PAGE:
The world of The Hunger Games is set in an inhumane setting where the totalitarian type victors keep the remaining twelve districts of the continent in a state of subordination enforced by laws and rules, spoken and unspoken. Katniss “learned to hold my tongue and to turn my features into an indifferent mask so that no one could ever read my thoughts” (Collins 6). It’s this type of control, or subjecting others to live in an inhumane world that is at the core of the story. It is Katniss’s humanity that prevails.  She goes against the rules and hunts to provide for her family. She takes her sister’s place as tribute. She is a skilled hunter, yet it is not the fear of being killed that shows her humanity; it is the prospect of killing others.  According to Jeremy Adam Smith, The Hunger Games “is mainly preoccupied with how human goodness can flourish even in the most dehumanizing circumstances” (1). When Gale tells her “You know how to kill” (Collins 40), Katniss replies, “Not people” (40). Whether she could kill another person is something she reflects on throughout the book. 





Katniss’s humanity is taken a step further as she teams up first with Rue, and then Peeta. Smith describes a study that “has revealed that power is wielded most effectively when it’s used responsibly by people who are attuned to, and engaged with, the needs and interests of others” (4). Katniss does, indeed, become a more powerful opponent when she has others to protect. Her show of humanity has another effect. As she sings over Rue’s body and covers her with flowers, she is exhibiting her humanity in the middle of an arena where humanity should not exist in a fight for survival. Katniss’s humanity is what makes her a compelling heroine and the symbol of the Mockingjay. Like Katniss, the man and the boy also show humanity in a hostile world, but in their case, there is no one to witness it or move to compassion.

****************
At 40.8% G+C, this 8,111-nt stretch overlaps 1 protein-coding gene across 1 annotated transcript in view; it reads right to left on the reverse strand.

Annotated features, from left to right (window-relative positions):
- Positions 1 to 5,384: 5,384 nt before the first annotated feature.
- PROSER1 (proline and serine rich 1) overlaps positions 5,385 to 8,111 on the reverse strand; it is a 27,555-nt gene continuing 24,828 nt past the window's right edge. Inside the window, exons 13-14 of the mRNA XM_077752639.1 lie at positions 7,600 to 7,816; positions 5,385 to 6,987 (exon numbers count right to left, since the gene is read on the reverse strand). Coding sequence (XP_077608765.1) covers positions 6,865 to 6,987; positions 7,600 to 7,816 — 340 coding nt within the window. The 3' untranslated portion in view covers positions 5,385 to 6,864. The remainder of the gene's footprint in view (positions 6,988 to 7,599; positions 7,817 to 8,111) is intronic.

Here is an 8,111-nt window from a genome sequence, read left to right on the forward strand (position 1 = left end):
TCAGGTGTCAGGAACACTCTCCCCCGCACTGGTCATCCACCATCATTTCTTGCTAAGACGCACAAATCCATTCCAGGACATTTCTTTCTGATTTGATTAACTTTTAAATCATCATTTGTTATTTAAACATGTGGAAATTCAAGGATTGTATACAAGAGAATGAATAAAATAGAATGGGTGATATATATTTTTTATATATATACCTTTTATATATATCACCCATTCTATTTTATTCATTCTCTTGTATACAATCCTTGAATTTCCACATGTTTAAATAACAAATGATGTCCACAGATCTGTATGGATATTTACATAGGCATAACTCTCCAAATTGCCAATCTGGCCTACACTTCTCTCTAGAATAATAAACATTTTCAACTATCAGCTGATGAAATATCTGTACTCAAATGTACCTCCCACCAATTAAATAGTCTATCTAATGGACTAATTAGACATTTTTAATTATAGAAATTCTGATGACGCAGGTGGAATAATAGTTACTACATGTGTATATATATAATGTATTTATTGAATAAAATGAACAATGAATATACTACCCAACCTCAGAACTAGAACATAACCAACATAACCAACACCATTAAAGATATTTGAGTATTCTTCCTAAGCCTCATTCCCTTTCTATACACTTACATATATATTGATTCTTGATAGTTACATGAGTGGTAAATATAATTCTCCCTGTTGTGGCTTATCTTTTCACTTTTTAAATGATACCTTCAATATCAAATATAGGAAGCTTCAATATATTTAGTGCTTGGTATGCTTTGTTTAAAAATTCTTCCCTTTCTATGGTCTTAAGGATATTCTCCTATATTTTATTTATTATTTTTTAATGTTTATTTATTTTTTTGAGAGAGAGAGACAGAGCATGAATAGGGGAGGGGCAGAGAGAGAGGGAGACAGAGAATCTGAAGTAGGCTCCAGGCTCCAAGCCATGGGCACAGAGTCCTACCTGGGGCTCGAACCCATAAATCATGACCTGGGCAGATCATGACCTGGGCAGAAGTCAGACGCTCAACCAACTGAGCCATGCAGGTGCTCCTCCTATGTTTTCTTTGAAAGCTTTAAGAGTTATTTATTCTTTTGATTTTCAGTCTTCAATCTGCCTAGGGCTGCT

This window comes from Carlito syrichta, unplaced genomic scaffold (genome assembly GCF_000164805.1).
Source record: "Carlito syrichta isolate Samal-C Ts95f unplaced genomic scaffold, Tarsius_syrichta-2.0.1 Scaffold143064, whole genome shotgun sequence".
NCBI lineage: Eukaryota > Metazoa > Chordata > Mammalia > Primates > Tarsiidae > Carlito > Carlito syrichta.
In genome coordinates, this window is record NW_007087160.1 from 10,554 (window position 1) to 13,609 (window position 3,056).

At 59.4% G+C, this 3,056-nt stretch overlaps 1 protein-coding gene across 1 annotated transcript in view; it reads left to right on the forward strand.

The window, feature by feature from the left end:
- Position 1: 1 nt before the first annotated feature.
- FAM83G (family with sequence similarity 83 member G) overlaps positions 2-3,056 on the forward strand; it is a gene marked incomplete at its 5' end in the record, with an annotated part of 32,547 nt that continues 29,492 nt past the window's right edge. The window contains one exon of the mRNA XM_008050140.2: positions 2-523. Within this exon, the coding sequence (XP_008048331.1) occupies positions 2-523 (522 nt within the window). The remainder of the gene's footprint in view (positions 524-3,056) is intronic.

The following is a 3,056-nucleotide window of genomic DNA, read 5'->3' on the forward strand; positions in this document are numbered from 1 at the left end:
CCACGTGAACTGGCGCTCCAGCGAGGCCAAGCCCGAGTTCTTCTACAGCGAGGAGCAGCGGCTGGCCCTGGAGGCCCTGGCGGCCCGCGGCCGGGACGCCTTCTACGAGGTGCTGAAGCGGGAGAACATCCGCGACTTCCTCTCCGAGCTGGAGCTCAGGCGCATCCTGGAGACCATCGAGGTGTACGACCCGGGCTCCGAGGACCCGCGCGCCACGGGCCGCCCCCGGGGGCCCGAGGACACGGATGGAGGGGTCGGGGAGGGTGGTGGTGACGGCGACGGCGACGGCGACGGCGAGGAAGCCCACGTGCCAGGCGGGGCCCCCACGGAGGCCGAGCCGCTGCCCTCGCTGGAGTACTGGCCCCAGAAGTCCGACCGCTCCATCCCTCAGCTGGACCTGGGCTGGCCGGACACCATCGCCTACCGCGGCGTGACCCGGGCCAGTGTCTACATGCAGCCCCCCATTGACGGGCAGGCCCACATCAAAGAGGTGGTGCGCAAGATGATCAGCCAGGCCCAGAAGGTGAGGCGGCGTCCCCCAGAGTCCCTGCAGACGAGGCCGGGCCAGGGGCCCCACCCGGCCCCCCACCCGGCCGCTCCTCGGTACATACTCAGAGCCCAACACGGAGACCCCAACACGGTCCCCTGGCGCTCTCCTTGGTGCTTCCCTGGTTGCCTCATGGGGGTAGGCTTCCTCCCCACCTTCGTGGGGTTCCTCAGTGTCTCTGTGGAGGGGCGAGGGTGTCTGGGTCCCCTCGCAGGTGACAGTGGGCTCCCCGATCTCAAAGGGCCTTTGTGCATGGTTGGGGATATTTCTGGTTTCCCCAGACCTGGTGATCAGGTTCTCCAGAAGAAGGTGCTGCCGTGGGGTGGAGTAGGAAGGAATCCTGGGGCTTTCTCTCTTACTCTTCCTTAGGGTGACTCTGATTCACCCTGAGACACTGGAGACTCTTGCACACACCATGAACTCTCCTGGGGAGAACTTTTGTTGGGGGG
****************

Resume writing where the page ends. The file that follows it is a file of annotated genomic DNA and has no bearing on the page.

The world of The Road is set after a catastrophe has destroyed most life. Hunger has driven humans to cannibalism. As Adeline Johns-Putra put it, “the man and the boy are not humans in a dead world as such; they are humans in an inhuman world” (529). Yet the man teaches his son the last vestiges of humanity. The man has instilled in his son that they are the good guys and that they will not eat anyone no matter how hungry they get. Like Katniss, the man’s power comes from caring for another. And also like Katniss he will kill to protect. Johns-Putra calls it “survivalist insularity . . . saving one’s offspring at the expense of others” (532) where the boy has a code of humanity that goes even further as he wants to extend care to others. The boy wants to go back for the child he saw; he wants to save the people in the pantry; he believes that there are more “good guys” in the world where the man no longer believes there are any. The boy believes this even when the only life he has known is full of horror and inhumanity. After they run from the cannibals, the boy asked, “And we couldnt help them because then they’d eat us too” (McCarthy 127), trying to find a reason for the man’s actions to not help.